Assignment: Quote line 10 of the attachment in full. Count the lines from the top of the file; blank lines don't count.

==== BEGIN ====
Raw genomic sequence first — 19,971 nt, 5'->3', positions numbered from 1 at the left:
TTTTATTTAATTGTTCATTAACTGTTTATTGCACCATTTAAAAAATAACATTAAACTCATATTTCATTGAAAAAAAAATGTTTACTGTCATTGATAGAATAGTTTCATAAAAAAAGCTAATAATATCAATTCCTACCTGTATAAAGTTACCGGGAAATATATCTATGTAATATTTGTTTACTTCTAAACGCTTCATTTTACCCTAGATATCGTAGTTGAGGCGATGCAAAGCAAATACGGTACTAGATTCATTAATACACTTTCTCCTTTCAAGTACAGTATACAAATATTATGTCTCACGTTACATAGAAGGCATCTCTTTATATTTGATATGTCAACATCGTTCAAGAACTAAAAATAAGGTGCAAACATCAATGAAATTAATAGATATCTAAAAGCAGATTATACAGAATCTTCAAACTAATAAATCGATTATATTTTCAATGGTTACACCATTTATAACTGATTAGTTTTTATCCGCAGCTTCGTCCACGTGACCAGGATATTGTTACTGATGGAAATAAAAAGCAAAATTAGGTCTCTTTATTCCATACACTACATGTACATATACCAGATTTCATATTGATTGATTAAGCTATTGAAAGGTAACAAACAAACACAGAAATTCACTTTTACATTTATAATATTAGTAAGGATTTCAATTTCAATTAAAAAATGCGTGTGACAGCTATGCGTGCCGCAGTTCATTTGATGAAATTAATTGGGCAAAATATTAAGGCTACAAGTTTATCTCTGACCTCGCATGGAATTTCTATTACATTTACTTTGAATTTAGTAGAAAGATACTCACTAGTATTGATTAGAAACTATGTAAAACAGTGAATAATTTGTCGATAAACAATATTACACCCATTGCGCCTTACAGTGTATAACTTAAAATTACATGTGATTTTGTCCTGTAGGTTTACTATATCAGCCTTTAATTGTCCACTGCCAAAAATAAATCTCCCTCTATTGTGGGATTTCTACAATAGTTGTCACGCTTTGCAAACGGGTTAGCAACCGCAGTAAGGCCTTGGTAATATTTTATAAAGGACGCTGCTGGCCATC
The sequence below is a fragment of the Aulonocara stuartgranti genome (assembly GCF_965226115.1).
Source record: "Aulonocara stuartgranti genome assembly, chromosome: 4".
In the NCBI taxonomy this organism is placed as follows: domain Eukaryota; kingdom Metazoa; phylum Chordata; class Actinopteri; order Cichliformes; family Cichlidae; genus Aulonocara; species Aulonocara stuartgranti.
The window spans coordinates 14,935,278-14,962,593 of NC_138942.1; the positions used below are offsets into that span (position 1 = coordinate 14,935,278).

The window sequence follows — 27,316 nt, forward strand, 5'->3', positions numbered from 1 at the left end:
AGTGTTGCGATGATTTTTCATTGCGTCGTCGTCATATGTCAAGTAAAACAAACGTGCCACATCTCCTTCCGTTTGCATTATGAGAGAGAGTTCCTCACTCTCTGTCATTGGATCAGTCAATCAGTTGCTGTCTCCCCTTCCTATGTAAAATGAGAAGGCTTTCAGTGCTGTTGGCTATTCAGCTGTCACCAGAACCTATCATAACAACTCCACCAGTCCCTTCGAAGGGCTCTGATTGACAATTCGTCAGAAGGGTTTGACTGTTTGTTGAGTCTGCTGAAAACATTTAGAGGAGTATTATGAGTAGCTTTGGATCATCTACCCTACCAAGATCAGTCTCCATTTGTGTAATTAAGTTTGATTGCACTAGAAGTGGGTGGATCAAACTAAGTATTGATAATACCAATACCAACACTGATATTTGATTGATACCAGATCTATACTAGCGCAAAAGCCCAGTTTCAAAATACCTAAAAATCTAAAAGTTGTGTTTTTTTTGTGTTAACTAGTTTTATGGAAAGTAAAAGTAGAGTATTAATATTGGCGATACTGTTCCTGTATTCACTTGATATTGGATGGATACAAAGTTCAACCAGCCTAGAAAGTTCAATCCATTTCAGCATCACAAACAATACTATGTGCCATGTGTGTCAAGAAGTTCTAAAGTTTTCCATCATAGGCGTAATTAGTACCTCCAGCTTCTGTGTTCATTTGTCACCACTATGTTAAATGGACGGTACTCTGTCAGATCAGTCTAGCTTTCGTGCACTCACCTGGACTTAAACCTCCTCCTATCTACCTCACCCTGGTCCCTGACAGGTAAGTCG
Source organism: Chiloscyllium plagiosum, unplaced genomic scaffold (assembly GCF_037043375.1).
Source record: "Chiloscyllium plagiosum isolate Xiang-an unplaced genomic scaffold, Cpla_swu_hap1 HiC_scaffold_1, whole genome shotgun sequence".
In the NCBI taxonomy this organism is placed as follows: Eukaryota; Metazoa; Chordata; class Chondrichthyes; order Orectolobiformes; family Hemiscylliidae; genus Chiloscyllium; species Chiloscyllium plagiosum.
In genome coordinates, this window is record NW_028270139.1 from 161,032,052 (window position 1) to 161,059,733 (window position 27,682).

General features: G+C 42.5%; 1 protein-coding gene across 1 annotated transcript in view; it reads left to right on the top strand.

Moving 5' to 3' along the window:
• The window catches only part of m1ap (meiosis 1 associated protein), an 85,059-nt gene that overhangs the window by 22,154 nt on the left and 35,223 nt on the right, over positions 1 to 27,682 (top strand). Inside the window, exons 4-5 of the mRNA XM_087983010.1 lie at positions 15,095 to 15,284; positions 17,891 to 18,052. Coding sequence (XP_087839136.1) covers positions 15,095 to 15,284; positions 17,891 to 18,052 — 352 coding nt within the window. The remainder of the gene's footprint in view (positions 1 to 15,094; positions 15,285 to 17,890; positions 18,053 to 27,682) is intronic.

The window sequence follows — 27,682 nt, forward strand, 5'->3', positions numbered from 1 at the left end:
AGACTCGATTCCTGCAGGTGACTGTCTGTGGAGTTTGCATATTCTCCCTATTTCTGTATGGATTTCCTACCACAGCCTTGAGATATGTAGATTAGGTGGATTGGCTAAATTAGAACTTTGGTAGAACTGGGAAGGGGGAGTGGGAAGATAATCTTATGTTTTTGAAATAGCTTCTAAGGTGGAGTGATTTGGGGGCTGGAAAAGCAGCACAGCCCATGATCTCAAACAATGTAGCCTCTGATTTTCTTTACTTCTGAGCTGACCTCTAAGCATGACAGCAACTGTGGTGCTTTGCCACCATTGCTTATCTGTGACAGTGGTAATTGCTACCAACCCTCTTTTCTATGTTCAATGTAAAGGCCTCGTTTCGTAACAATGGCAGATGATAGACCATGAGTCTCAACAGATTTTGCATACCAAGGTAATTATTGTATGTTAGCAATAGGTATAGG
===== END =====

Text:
Source record: "Chiloscyllium plagiosum isolate Xiang-an unplaced genomic scaffold, Cpla_swu_hap1 HiC_scaffold_1, whole genome shotgun sequence".